I was rather sceptical when I first read about the launch of a new lifestyle magazine targeting middle class Los Angeles and anyone else who will fork out $4. I expected it to be uppity and only relevant to the new generation of Chicana/o and Latina/o yuppies out of touch with their cultura.
However, I was pleasantly surprised.
Tu Ciudad (Spanish for “your city”) officially launched a few weeks ago. Being the slacker and procrastinator that I am, I didn’t get around to picking up a copy of the inaugural issue until last night.
I flipped through a few pages in the car as I continued my commute to my apartment. When I got home I immediately took the 20-question Pop Quiz on LA pop culture, history and politics, I didn’t do so well. According to their scoring level (different for Latinos and non-Latinos), I’m a “certified Hispanic!” Yuck. I hate being called Hispanic, and I have a few bones to pick with their wacky and irreverent quiz. What’s with all the trick questions? How am I supposed to know that if you speak Spanish to any valet in town, you’ll get your car before anyone else? I’m not middle-class enough to afford valet parking.
And they’re kidding about the start of the Zoot Suit Riots in 1943, right? I know more than I ever wanted to know about Zoot Suits, pachucos and the Sleepy Lagoon Case thanks to my undergraduate major in Chicana/o Studies. I may know the history well, but others might not and it would be nice if they included accurate answers with their joke answers.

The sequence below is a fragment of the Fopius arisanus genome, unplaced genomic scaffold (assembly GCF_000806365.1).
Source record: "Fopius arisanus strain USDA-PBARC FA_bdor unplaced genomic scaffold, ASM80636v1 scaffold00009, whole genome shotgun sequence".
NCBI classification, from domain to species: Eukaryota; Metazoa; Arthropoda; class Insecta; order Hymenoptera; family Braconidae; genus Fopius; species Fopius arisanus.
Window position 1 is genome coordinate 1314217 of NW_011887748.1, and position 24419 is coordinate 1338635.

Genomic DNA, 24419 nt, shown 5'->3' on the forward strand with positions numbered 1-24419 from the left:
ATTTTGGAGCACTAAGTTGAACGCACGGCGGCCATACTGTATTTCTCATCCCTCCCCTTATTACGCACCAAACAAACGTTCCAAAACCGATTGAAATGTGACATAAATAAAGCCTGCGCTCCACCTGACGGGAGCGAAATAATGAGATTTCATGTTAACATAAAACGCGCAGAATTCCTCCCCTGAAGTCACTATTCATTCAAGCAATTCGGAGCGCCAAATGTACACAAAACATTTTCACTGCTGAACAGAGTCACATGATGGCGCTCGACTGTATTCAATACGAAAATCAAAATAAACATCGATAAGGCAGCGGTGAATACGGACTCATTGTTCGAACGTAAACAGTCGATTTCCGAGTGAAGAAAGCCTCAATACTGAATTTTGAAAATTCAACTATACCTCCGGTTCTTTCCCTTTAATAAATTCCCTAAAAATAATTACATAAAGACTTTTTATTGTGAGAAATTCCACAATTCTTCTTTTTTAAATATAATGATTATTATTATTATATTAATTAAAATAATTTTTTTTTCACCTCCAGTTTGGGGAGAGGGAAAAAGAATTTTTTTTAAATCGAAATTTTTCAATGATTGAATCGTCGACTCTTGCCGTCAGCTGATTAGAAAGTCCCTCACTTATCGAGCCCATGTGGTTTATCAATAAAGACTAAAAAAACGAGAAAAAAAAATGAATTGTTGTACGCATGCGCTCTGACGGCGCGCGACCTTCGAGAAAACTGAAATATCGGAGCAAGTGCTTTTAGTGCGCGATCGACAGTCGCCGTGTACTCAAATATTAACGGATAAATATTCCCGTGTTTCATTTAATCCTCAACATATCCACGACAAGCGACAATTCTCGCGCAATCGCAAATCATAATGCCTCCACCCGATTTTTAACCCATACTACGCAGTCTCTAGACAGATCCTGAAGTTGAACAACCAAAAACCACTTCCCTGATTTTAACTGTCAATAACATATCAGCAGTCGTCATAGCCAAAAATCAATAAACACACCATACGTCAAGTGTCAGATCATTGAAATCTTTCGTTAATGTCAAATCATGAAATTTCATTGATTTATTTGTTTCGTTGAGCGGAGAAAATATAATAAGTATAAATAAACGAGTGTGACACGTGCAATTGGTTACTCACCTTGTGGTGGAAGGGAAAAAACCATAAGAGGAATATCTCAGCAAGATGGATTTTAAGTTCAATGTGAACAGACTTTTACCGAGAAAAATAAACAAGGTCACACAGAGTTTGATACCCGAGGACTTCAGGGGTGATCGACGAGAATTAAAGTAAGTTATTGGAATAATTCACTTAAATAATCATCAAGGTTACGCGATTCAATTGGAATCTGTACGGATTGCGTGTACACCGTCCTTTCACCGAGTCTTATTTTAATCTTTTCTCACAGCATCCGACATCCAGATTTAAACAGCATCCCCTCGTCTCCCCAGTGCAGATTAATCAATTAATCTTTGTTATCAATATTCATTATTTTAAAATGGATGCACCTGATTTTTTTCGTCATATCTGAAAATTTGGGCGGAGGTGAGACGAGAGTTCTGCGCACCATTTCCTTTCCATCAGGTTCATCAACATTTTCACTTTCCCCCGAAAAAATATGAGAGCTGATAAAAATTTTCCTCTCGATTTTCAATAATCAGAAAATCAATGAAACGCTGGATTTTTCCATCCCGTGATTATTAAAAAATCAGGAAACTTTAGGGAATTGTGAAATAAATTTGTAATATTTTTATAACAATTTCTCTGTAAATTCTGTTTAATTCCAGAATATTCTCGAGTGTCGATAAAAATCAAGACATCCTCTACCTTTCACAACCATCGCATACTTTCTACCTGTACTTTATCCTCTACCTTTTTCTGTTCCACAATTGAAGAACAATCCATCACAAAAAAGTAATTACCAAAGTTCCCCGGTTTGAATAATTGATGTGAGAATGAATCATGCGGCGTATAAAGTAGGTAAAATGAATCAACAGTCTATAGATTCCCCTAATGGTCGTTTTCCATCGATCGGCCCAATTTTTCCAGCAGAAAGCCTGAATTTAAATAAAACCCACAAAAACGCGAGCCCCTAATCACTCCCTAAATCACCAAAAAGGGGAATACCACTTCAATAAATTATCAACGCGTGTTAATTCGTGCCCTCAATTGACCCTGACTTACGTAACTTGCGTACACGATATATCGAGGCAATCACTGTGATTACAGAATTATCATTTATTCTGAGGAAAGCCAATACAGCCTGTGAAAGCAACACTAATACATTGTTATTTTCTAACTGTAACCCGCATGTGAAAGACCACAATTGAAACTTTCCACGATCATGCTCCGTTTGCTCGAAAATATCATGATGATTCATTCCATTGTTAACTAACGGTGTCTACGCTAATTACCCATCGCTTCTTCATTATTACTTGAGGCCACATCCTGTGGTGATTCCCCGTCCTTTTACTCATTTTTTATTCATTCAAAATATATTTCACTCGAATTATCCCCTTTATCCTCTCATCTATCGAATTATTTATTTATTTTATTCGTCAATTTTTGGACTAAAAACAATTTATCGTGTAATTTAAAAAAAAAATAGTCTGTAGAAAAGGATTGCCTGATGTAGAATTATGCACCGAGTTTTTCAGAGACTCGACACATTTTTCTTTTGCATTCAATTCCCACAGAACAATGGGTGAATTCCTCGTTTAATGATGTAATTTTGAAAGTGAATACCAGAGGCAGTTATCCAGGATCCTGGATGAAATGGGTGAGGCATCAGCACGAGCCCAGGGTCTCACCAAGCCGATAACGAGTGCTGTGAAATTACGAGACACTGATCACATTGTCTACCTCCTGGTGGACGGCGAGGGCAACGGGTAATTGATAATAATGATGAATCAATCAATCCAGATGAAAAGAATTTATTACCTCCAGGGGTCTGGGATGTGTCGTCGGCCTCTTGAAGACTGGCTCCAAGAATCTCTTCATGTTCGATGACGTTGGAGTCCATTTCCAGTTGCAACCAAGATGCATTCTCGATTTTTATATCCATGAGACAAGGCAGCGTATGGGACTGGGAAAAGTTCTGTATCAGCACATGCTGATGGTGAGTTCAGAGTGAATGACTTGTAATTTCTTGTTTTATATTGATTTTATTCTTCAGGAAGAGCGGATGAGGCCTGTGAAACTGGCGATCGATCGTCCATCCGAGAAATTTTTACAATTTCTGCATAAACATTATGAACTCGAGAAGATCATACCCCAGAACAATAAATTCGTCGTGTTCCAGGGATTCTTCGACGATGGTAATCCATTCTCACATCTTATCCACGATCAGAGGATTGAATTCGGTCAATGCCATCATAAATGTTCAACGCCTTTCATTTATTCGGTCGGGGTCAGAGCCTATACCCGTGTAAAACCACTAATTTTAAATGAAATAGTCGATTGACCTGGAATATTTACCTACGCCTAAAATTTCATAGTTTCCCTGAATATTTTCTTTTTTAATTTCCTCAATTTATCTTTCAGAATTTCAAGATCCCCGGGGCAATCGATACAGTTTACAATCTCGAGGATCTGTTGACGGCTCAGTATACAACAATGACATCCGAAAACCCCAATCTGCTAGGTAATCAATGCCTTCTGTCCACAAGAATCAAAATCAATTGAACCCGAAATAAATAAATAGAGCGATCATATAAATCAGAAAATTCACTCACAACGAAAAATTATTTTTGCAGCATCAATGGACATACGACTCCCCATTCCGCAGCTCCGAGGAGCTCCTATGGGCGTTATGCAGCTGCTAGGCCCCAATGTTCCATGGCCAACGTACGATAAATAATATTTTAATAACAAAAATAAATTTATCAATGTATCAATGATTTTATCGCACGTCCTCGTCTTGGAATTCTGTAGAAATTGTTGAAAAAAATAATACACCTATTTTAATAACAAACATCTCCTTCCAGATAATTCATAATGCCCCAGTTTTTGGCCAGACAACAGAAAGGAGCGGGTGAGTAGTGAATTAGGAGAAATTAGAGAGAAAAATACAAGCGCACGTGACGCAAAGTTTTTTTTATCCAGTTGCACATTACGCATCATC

Overall, I liked the magazine. The articles are funny and irreverent in some parts, while serious and thoughtful when the subject matter — such as Latinos in Iraq — calls for a more somber tone. The cover story was on the under representation of Latinos in film and television, an issue I find important but not one I really care about. I’m not too concerned about whether the people on television look like me. I care more about educational issues and whether or not politicians, teachers and administrators look like me or even understand the issues of people who look like me.
I don’t think Tu Ciudad is for everyone. It’s very clear in the letter from editor-in-chief Oscar Garza that the magazine’s target demographic is middle class Latinos who still retain a large part of their culture.
I guess that last part about culture is what I liked so much about Tu Ciudad. In many ways, I’m the kind of person Garza hopes will buy his magazine.
Will I subscribe? Por supuesto (for sure).